A study found that couples were more likely to divorce when wives reported high levels of marital tension but their husbands did not feel the same. CC0 Creative Commons

Divorce is most likely for couples when the wife reports feeling a lot of tension and resentment but the husband doesn’t feel a lot of that at all.

It sounds like a stereotype — a clueless man with an unhappy wife — but it’s what researchers found when they assessed couples several times through their marriages. Their study, in the journal Developmental Psychology, was examining the relationship between “marital tension” and divorce. Marital tension can include feeling resentment or irritation toward a partner, and the pattern showed that the woman’s feelings of tension was the best predictor of whether the couple would divorce, particularly when she felt high levels of it while her husband reported low levels of marital tension.

The researchers followed more than 350 couples in their first 16 years together, with the goal of finding “whether marital tension has unique implications for divorce,” the study says. The data came from that collected during interviews from the Early Years of Marriage Project, with roughly half of the couples studied being white and about half being black. The interview questions included whether they felt irritated or resentful in the preceding month and how often they had these feelings due to arguments or other disagreements with their partners.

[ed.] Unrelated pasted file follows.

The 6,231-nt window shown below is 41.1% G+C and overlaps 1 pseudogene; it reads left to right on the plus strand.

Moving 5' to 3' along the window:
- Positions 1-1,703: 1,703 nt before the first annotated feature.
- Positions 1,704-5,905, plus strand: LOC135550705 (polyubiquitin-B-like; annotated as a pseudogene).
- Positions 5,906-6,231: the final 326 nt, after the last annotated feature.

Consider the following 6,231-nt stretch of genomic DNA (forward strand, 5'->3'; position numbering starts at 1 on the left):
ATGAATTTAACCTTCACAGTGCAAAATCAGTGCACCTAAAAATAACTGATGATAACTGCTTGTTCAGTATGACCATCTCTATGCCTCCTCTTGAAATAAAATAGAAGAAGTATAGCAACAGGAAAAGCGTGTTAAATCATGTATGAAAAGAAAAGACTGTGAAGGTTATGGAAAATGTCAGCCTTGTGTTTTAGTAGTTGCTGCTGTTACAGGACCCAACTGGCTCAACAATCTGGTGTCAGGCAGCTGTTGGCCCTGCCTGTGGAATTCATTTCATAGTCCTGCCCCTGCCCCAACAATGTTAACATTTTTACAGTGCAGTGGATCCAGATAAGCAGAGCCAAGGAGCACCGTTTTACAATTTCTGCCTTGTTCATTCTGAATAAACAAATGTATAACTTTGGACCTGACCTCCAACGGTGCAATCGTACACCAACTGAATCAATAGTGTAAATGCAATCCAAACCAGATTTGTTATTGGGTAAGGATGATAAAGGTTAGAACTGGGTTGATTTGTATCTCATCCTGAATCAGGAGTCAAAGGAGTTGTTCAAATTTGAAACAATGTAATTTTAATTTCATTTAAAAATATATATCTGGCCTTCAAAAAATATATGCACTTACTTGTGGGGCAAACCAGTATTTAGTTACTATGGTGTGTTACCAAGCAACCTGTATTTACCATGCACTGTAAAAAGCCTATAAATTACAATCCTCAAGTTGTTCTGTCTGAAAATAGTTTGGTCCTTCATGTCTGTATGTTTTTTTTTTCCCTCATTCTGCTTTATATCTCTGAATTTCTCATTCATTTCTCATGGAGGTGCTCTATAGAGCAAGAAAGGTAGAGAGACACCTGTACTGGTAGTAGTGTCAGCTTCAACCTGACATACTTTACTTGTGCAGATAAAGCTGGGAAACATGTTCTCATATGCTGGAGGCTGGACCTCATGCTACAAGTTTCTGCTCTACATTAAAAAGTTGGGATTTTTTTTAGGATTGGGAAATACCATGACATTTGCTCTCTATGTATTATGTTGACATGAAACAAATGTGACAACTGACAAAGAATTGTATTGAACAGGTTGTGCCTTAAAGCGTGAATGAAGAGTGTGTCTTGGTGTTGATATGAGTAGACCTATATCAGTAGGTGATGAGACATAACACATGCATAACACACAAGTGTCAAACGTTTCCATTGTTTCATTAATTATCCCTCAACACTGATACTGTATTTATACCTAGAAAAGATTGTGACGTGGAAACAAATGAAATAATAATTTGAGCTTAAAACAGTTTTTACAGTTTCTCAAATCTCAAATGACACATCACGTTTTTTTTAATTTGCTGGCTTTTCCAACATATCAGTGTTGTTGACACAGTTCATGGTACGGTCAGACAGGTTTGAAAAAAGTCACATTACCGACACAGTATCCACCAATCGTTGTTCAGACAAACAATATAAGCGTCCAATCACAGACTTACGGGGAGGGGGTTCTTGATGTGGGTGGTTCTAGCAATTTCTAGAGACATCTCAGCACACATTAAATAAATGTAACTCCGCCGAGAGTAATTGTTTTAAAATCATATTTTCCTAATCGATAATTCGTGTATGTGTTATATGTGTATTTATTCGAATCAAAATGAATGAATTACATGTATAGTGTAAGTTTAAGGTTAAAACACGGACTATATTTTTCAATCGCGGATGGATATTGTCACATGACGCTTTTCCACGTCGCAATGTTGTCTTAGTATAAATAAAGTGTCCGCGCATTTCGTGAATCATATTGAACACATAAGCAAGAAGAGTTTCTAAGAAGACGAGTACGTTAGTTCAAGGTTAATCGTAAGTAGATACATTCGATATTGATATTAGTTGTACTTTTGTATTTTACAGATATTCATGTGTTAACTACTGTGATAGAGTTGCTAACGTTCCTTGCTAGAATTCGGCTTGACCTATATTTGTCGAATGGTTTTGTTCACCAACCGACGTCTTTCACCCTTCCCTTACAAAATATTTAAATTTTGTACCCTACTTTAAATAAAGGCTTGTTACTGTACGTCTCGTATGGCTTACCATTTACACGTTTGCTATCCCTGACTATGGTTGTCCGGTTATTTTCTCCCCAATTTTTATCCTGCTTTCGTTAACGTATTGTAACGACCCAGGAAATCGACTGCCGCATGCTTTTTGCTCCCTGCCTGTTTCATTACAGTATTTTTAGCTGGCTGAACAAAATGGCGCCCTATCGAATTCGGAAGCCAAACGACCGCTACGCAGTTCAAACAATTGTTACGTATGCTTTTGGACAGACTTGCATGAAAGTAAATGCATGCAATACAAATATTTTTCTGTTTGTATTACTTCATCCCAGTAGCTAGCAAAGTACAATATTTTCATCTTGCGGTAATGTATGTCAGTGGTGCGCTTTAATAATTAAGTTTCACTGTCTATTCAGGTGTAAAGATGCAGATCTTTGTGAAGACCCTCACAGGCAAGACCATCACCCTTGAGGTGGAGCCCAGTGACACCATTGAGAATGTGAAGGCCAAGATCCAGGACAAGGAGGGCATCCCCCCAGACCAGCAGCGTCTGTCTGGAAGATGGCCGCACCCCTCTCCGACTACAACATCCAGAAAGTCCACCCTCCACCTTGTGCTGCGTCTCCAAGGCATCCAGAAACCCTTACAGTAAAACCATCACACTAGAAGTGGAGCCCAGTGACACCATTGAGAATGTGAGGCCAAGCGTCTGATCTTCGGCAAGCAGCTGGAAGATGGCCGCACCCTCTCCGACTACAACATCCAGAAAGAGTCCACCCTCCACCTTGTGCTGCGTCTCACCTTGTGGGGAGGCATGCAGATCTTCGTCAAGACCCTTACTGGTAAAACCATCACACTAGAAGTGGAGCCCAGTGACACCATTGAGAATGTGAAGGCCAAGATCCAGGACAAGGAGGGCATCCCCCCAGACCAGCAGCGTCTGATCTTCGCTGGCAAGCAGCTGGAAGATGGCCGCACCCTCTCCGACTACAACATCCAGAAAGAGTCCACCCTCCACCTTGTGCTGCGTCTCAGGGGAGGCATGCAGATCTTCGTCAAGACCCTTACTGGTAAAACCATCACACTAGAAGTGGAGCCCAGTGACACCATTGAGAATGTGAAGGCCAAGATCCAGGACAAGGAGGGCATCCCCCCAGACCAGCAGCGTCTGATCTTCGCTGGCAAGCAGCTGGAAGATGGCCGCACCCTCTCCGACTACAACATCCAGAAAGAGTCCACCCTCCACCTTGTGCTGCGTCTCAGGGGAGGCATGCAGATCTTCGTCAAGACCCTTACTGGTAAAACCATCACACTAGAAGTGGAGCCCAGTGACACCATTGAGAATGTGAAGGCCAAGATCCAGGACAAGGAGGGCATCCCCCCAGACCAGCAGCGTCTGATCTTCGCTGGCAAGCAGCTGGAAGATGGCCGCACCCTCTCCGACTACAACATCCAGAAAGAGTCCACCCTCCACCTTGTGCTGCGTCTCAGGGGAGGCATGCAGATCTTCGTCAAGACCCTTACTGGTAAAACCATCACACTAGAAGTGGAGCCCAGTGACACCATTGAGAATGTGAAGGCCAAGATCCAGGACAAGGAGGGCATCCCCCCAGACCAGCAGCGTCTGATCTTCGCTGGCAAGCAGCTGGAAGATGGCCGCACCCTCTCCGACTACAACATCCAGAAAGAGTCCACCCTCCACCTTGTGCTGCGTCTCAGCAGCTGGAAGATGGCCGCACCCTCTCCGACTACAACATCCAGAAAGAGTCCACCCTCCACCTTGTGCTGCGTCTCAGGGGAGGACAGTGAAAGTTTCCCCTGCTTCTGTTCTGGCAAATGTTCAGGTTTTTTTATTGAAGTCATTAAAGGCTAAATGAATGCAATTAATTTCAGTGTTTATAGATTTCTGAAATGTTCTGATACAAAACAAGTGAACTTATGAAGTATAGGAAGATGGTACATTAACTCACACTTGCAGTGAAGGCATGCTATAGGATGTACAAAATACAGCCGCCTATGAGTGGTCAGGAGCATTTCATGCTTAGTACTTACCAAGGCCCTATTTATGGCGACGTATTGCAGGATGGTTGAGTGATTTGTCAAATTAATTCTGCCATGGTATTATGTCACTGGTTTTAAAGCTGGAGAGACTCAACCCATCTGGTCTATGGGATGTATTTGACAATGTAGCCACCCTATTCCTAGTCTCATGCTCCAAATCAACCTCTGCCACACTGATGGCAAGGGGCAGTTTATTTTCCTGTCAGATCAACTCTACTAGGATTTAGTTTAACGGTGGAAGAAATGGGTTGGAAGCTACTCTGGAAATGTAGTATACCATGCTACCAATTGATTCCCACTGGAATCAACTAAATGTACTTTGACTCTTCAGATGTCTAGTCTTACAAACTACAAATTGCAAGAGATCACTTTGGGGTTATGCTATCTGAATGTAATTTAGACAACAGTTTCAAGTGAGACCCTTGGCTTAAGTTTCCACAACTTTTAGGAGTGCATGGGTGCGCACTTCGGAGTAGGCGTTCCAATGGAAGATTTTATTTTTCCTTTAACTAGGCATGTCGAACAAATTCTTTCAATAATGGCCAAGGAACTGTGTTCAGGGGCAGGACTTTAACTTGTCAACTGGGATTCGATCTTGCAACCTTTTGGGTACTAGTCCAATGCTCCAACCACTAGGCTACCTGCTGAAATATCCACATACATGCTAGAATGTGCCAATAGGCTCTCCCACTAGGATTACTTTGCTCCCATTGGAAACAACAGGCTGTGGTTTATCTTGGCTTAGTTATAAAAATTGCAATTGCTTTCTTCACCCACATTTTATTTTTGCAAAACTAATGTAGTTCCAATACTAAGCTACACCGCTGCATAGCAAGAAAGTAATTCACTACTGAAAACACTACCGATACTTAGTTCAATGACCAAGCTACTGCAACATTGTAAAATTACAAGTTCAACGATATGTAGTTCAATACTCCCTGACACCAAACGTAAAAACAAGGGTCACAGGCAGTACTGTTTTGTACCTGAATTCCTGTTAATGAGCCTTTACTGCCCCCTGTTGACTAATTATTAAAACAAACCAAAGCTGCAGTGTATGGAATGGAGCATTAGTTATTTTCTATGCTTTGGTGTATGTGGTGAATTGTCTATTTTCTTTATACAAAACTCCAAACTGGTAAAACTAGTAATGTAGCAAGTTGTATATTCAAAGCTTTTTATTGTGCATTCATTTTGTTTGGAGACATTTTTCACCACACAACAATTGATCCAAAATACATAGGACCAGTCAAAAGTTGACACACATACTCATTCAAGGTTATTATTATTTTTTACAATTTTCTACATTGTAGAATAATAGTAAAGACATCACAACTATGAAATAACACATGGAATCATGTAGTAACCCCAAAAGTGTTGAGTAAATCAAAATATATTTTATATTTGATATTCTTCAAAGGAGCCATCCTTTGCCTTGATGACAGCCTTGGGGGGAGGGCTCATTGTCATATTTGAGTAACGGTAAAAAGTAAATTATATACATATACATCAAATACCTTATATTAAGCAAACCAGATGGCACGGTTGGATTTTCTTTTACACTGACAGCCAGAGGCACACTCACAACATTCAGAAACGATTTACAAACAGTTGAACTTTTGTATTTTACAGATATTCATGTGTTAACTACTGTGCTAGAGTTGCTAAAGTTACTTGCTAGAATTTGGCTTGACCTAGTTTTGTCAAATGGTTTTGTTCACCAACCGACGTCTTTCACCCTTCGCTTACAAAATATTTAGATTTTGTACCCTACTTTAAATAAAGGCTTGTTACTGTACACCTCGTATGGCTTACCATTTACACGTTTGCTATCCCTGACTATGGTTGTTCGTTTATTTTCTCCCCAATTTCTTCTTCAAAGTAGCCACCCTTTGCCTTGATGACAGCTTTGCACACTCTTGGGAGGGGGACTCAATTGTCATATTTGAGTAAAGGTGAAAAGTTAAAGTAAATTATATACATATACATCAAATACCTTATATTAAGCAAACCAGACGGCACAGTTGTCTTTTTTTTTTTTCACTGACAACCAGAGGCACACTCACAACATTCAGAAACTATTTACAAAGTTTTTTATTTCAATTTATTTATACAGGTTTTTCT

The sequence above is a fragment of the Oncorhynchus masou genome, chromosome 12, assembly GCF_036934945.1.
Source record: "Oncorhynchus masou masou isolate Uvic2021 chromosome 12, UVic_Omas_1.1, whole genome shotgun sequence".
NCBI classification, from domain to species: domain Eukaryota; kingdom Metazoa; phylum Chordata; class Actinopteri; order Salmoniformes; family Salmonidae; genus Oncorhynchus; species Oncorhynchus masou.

It turns out there is a lot of marital tension to go around: Overall the wives reported more tension than the husbands but both groups saw an increase over time, with husbands seeing a bigger jump.

Although the two groups both had increasing tension, the likelihood of divorce rested with one of them — the women. According to the research, the woman was the biggest decider of whether a couple would stay together. “Despite the greater increases in marital tension among husbands, wives’ increased marital tension over the course of marriage is more consistently associated with divorce.”

Roughly 40 percent of the marriages being studied ended in divorce, which was close to the national average at the time the data was collected.

According to the University of Michigan, this window into the relationship between marital tension and divorce could help explain why women are twice as likely to file for divorce.

Researcher Kira Birditt said that the scenario in the studied marriages that most often led to divorce, where a woman reported a high level of accumulate marital tension while her husband reported low levels of tension, could have roots at the core of the relationship.

“It could reflect a lack of investment in the relationship on the husband’s part — they might believe it’s unnecessary to change or adjust their behavior,” Birditt said.

Birditt also said the disparity in how couples feel marital tension could speak to how the different sexes approach marriage: “It could be that wives have more realistic expectations of marriage, while husbands had more idealistic expectations of wives. … People in the same relationships have different ideas about the quality of their tie.”